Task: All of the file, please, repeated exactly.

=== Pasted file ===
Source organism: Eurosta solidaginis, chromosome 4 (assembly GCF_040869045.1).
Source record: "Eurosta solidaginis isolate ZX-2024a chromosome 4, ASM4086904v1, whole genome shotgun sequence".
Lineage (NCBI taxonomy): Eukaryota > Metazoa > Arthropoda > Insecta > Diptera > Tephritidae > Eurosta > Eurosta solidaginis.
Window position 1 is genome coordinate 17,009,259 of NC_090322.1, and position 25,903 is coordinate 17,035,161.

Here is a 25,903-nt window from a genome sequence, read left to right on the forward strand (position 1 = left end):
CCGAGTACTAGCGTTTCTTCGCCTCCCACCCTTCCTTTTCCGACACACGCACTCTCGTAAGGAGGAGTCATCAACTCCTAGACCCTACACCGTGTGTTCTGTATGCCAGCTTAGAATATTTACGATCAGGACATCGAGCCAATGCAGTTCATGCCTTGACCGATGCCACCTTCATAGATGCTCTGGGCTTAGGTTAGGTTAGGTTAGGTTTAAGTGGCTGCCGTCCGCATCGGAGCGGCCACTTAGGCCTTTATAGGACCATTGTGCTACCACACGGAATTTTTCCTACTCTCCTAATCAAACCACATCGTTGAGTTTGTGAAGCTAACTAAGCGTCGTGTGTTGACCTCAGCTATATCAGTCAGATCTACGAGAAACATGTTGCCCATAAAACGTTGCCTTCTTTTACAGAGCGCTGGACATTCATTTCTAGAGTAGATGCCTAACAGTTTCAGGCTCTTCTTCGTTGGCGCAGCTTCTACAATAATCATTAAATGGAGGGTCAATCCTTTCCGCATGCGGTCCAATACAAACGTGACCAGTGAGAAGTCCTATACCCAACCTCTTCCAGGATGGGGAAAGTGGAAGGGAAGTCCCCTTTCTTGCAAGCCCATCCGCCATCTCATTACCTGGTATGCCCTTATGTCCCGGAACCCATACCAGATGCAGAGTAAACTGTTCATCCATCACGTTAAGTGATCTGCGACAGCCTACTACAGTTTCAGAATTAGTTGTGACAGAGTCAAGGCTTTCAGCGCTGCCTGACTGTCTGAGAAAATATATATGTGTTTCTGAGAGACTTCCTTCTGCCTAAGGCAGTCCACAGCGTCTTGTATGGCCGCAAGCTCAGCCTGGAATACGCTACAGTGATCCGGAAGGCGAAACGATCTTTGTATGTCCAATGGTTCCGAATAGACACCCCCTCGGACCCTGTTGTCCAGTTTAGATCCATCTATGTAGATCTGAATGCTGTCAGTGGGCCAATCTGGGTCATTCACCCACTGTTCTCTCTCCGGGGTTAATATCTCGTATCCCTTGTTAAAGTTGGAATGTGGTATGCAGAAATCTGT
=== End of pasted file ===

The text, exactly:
Source organism: Eurosta solidaginis, chromosome 4 (assembly GCF_040869045.1).
Source record: "Eurosta solidaginis isolate ZX-2024a chromosome 4, ASM4086904v1, whole genome shotgun sequence".
Lineage (NCBI taxonomy): Eukaryota > Metazoa > Arthropoda > Insecta > Diptera > Tephritidae > Eurosta > Eurosta solidaginis.
Window position 1 is genome coordinate 17,009,259 of NC_090322.1, and position 25,903 is coordinate 17,035,161.

Here is a 25,903-nt window from a genome sequence, read left to right on the forward strand (position 1 = left end):
CCGAGTACTAGCGTTTCTTCGCCTCCCACCCTTCCTTTTCCGACACACGCACTCTCGTAAGGAGGAGTCATCAACTCCTAGACCCTACACCGTGTGTTCTGTATGCCAGCTTAGAATATTTACGATCAGGACATCGAGCCAATGCAGTTCATGCCTTGACCGATGCCACCTTCATAGATGCTCTGGGCTTAGGTTAGGTTAGGTTAGGTTTAAGTGGCTGCCGTCCGCATCGGAGCGGCCACTTAGGCCTTTATAGGACCATTGTGCTACCACACGGAATTTTTCCTACTCTCCTAATCAAACCACATCGTTGAGTTTGTGAAGCTAACTAAGCGTCGTGTGTTGACCTCAGCTATATCAGTCAGATCTACGAGAAACATGTTGCCCATAAAACGTTGCCTTCTTTTACAGAGCGCTGGACATTCATTTCTAGAGTAGATGCCTAACAGTTTCAGGCTCTTCTTCGTTGGCGCAGCTTCTACAATAATCATTAAATGGAGGGTCAATCCTTTCCGCATGCGGTCCAATACAAACGTGACCAGTGAGAAGTCCTATACCCAACCTCTTCCAGGATGGGGAAAGTGGAAGGGAAGTCCCCTTTCTTGCAAGCCCATCCGCCATCTCATTACCTGGTATGCCCTTATGTCCCGGAACCCATACCAGATGCAGAGTAAACTGTTCATCCATCACGTTAAGTGATCTGCGACAGCCTACTACAGTTTCAGAATTAGTTGTGACAGAGTCAAGGCTTTCAGCGCTGCCTGACTGTCTGAGAAAATATATATGTGTTTCTGAGAGACTTCCTTCTGCCTAAGGCAGTCCACAGCGTCTTGTATGGCCGCAAGCTCAGCCTGGAATACGCTACAGTGATCCGGAAGGCGAAACGATCTTTGTATGTCCAATGGTTCCGAATAGACACCCCCTCGGACCCTGTTGTCCAGTTTAGATCCATCTATGTAGATCTGAATGCTGTCAGTGGGCCAATCTGGGTCATTCACCCACTGTTCTCTCTCCGGGGTTAATATCTCGTATCCCTTGTTAAAGTTGGAATGTGGTATGCAGAAATCTGT